PBOL: I saw the show this past Friday, and it really came off without a hitch. But isn't it a risk counting on nearly three dozen strangers to respond with just the right timing every night?
LA: The show played a week at Trinity Rep and was done for four weeks at the Long Wharf Theatre, and it's now in its fifth week at MCC, so I've already had a lot of audience interaction. And yes, all sorts of things happen. People have fallen asleep before getting to their lines. One woman walked onstage to do her lines. Several people improvised lines. People get involved in the show and forget a line — that happens almost every night. The audience is willing to make the leap because of that. If things go awry, it's just part of the price. Which is why if there are well-known actors in the audience on a given night, I give them the smallest roles. I give non-actors the big roles. I want the sound of a "real" voice. And because I know the play so well, I can find a way to keep going or to say the line myself. In some way, there are back-up plans. It's just part of the evening. For me, process is very interesting, and I love to combine that with a finished product.
PBOL: Acting is a scary experience even for seasoned pros. Have audiences been okay with High Dive's level of participation?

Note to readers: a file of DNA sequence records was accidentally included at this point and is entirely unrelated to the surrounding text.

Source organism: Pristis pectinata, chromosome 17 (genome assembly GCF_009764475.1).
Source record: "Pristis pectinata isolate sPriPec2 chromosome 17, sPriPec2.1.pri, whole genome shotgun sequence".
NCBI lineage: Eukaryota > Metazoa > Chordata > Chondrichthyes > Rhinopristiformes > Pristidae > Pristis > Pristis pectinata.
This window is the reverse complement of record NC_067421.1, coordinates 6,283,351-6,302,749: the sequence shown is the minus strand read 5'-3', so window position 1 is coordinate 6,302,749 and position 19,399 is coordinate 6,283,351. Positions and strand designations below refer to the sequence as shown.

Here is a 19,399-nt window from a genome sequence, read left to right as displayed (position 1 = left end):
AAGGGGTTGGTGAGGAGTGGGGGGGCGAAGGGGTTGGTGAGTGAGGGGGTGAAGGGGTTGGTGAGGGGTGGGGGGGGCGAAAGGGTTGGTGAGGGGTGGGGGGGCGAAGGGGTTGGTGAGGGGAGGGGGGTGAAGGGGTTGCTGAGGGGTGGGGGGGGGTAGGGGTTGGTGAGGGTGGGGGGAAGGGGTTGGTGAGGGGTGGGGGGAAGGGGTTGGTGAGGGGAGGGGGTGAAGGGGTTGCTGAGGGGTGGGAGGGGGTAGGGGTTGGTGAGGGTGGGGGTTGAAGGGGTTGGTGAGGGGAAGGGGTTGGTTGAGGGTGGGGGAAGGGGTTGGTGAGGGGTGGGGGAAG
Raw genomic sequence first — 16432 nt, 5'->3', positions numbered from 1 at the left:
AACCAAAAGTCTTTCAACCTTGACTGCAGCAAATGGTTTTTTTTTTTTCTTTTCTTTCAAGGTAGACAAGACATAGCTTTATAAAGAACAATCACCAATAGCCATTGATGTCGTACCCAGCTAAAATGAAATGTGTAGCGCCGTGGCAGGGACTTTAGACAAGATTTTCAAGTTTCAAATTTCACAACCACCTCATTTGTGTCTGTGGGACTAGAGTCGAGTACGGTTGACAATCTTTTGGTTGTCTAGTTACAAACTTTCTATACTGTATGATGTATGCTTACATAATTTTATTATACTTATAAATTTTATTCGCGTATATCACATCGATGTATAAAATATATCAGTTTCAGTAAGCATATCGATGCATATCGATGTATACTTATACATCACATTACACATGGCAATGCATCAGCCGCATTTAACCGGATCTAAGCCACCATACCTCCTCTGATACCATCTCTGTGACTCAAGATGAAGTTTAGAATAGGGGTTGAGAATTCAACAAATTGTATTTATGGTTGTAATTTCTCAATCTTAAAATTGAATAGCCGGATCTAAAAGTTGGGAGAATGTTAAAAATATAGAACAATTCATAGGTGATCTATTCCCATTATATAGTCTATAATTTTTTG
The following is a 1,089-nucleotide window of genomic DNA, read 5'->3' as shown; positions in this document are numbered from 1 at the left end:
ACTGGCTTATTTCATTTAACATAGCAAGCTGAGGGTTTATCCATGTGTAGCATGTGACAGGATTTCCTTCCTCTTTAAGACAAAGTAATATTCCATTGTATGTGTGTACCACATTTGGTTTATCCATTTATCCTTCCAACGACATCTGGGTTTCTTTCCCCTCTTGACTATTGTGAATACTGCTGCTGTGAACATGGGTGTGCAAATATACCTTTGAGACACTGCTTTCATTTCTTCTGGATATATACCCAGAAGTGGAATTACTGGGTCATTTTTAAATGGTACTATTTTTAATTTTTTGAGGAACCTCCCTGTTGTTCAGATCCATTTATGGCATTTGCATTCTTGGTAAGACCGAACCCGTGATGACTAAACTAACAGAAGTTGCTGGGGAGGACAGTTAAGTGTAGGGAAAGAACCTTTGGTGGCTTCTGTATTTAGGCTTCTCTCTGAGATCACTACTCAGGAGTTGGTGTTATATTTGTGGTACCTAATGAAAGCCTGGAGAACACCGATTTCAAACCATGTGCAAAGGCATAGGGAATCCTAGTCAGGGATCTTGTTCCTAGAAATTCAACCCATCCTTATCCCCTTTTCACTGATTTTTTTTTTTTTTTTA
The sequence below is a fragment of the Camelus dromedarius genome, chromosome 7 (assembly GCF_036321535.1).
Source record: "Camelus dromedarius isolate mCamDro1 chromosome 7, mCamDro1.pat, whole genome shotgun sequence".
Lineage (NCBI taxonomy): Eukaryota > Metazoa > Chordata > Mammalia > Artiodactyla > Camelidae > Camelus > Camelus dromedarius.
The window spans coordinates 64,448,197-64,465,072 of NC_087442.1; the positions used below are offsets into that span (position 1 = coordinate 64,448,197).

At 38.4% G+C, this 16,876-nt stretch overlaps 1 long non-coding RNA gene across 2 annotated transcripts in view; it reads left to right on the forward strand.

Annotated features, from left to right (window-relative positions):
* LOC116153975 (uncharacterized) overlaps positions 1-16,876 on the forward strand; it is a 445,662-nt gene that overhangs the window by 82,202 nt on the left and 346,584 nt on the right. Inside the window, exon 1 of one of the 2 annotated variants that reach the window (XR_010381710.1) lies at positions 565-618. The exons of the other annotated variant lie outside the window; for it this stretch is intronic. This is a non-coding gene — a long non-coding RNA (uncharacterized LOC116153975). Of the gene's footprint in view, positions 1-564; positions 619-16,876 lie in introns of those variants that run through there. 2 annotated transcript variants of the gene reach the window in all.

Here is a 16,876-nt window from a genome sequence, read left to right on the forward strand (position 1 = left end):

LA: Every night at about twenty after seven I walk into the lobby. And there are generally already five or six people there. I walk out and approach them — and nine out of ten say "yes." People are willing to jump. The experience of the play itself is the point: jump in. The audience makes that leap. People have told me they're incredibly nervous. Even very established actors who've done it. But when they go, they're so proud they made this contribution. They're having a heightened experience.
PBOL: It's generally thought to be sexist when a journalist asks a female writer or actress how being a wife and mom might jibe with her professional obligations (as if husbands and dads are exempt from similar considerations). But family and autobiography play such a strong role in your work, I'm afraid I can't help it: How does being a wife and mom jibe with your professional obligations?